What do you think about Jackson's comments?
We'd love to hear your thoughts on today's developments.
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Erica Hill | BIO
I am often humbled by the kindness and generosity of others, especially in the face of personal tragedy. I cannot stop thinking about the words of Dong Yun Yoon when speaking about the pilot whose plane slammed into Yoon’s home, killing his two infant daughters, his wife and his mother-in-law. "Please pray for him not to suffer from this accident," Yoon told reporters . "He is one of our treasures for the country."
The pilot ejected safely before his plane hit the Yoon home. The latest reports point to an electrical failure as the cause of the crash.
I can’t imagine the pain Mr. Yoon and the pilot are feeling. How do you go from a family of four with two beautiful daughters one moment, to a widowed father of two babies the next?" There is no answer, no handbook, no path laid before you. “I know there are many people who have experienced more terrible things," Yoon said. "But, please, tell me how to do it. I don't know what to do."
I have to believe there is some good in each horrible moment, a glimmer of hope and joy amidst the terror and tragedy. Mr Yoon’s selfless words are that little glimmer, and they are an inspiration.
Could the pirates’ days be numbered off the coast of Somalia? The US is reportedly floating a plan that would let military forces enter Somali territory in “hot pursuit” of pirates. Those same pirates are believed to have taken in more than $150 million in ransoms this year, attacked close to 100 ships, with more than a third of those attempts resulting in successful hijackings.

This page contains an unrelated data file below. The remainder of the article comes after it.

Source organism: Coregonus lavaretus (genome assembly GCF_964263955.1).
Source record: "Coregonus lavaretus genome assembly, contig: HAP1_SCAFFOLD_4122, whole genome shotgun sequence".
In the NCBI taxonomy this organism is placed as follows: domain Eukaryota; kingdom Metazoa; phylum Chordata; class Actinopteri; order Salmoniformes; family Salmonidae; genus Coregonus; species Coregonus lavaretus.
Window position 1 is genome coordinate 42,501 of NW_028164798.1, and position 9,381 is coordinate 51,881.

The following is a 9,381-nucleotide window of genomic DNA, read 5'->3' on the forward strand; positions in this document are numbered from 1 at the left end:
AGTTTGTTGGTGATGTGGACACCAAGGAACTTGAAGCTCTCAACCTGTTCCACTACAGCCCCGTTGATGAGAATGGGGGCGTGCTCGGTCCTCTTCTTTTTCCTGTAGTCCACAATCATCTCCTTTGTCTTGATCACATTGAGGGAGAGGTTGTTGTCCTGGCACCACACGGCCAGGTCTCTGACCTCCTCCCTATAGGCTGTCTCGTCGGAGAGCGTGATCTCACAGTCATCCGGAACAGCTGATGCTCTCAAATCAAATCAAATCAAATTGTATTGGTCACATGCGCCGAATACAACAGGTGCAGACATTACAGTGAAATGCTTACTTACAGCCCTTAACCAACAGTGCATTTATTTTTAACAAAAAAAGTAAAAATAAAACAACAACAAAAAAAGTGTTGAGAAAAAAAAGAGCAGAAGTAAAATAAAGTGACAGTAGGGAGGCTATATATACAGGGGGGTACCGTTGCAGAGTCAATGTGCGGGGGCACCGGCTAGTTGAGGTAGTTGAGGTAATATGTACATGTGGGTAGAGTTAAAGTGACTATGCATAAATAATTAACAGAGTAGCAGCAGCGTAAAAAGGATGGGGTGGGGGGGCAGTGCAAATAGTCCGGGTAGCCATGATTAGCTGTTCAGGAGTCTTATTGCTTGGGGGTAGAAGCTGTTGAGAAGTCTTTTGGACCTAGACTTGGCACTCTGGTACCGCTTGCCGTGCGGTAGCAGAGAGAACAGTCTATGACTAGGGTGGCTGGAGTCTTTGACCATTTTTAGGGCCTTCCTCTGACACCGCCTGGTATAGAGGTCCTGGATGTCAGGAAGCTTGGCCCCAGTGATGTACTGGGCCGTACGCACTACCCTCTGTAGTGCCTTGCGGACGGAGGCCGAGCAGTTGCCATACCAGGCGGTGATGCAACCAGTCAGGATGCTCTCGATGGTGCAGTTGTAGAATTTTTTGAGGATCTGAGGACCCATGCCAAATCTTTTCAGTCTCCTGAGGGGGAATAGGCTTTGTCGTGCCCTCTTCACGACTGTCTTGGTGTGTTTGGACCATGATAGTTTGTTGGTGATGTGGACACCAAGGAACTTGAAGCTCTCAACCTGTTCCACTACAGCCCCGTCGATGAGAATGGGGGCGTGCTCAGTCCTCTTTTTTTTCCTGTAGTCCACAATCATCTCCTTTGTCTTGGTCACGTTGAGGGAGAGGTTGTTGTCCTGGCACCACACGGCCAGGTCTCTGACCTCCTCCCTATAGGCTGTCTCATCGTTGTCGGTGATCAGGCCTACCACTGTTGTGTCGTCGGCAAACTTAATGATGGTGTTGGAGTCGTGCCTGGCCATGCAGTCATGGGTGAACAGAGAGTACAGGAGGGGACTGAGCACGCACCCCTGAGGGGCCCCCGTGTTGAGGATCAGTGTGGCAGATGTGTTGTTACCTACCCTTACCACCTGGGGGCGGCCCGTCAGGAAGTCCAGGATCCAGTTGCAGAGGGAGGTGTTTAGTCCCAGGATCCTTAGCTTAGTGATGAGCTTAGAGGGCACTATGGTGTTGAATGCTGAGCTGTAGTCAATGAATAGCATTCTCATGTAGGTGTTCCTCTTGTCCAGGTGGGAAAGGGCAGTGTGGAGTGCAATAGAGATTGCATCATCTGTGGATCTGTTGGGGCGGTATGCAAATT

I don’t think there’s a single person I know who couldn’t use an extra $100,000 dollars right now, but one woman who had the chance to get that sum, made a different choice.
Editor’s Note: You can read more Jami Floyd blogs on “In Session”
In Session Anchor
As a criminal defense attorney and journalist I pretty much thought I’d seen it all. Until yesterday and the news out of Chicago that Governor Rod Blagojevich was actually trying to sell the senate seat vacated by our president-elect. That’s right, sell it.
The governor before this one is already in prison and two others before that. Add to that Dan Rostenkowski and convicted businessman Antoin “Tony” Rezko. But none of it could have prepared me, or dare I say the vast majority of my other fellow cynics at the intersection of journalism and politics, for the downright bold nature of what’s alleged here.